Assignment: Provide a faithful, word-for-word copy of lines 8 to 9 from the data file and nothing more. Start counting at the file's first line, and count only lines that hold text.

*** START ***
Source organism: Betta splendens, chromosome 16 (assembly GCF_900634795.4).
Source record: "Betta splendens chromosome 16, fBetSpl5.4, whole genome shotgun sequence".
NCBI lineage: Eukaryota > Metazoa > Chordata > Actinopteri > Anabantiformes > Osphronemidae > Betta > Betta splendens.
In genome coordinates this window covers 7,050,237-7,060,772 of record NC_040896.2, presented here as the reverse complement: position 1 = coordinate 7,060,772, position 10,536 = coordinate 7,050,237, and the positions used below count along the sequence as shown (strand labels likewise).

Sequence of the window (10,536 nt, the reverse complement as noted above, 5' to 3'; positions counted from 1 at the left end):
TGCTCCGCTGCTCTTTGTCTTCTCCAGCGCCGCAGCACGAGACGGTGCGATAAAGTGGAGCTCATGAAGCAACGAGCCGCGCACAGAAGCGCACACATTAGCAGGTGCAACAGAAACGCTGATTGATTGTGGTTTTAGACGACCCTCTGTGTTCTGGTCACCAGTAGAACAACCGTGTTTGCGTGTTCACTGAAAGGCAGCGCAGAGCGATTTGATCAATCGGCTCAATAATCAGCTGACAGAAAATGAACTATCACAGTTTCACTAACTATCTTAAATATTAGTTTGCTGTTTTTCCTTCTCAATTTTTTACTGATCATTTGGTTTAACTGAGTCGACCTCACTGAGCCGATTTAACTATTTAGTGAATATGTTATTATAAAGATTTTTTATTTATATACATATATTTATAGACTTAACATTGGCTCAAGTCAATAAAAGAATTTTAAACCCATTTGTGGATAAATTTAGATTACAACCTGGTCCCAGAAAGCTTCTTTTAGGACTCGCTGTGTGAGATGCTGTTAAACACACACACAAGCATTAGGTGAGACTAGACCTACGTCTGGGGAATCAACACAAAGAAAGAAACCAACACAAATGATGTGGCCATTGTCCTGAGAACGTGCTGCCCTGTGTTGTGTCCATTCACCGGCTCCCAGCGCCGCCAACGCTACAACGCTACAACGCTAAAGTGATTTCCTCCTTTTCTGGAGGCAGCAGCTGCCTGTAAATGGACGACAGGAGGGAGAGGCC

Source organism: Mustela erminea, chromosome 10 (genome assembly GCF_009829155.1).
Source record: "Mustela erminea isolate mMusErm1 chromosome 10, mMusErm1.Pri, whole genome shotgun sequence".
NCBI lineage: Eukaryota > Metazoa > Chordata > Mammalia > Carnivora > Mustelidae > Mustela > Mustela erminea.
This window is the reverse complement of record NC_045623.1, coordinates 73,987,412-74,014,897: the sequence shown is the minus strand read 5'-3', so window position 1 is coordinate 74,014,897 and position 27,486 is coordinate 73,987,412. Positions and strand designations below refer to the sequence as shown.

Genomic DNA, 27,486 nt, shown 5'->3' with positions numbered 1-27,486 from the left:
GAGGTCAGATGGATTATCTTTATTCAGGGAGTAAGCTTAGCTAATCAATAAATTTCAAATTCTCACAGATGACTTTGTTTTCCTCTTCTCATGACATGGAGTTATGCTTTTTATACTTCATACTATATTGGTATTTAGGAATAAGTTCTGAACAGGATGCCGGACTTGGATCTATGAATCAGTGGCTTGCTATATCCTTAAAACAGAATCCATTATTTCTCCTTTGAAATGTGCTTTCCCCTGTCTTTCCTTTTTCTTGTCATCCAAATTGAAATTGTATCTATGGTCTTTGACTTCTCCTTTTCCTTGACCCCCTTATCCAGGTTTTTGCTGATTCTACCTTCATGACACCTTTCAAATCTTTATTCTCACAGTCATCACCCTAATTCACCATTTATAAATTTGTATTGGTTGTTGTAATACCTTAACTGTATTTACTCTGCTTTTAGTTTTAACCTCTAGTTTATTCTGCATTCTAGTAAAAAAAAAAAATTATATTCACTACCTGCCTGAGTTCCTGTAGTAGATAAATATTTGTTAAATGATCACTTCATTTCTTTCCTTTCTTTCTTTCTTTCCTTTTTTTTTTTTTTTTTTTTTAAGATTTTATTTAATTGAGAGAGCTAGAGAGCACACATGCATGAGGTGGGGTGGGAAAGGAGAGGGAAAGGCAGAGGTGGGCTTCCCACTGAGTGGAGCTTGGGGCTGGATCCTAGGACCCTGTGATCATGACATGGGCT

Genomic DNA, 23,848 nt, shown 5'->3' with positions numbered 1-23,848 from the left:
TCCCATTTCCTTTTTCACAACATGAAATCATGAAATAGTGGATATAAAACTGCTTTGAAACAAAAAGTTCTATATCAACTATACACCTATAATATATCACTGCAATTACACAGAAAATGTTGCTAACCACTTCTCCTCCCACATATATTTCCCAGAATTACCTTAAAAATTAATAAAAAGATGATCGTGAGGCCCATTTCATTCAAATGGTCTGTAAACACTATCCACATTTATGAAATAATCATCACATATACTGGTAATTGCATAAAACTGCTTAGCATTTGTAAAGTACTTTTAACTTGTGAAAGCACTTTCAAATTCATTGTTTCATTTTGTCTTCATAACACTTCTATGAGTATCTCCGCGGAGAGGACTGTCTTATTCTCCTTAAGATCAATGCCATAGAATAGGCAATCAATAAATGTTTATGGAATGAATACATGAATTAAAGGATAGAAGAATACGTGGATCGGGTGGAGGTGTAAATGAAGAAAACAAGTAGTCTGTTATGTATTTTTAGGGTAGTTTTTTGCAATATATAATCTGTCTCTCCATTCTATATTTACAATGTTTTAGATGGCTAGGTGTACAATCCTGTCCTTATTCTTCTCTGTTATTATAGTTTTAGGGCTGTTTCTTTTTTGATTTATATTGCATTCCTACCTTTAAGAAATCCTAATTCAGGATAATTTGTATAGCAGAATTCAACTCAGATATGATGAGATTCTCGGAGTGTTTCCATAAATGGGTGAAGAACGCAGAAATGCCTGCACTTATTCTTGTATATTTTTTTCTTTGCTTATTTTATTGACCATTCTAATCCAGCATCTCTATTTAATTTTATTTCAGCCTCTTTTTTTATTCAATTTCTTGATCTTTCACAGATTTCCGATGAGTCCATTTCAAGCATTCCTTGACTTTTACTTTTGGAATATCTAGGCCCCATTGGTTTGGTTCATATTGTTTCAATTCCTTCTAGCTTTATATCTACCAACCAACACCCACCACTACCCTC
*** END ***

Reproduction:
Source record: "Mustela erminea isolate mMusErm1 chromosome 10, mMusErm1.Pri, whole genome shotgun sequence".
NCBI lineage: Eukaryota > Metazoa > Chordata > Mammalia > Carnivora > Mustelidae > Mustela > Mustela erminea.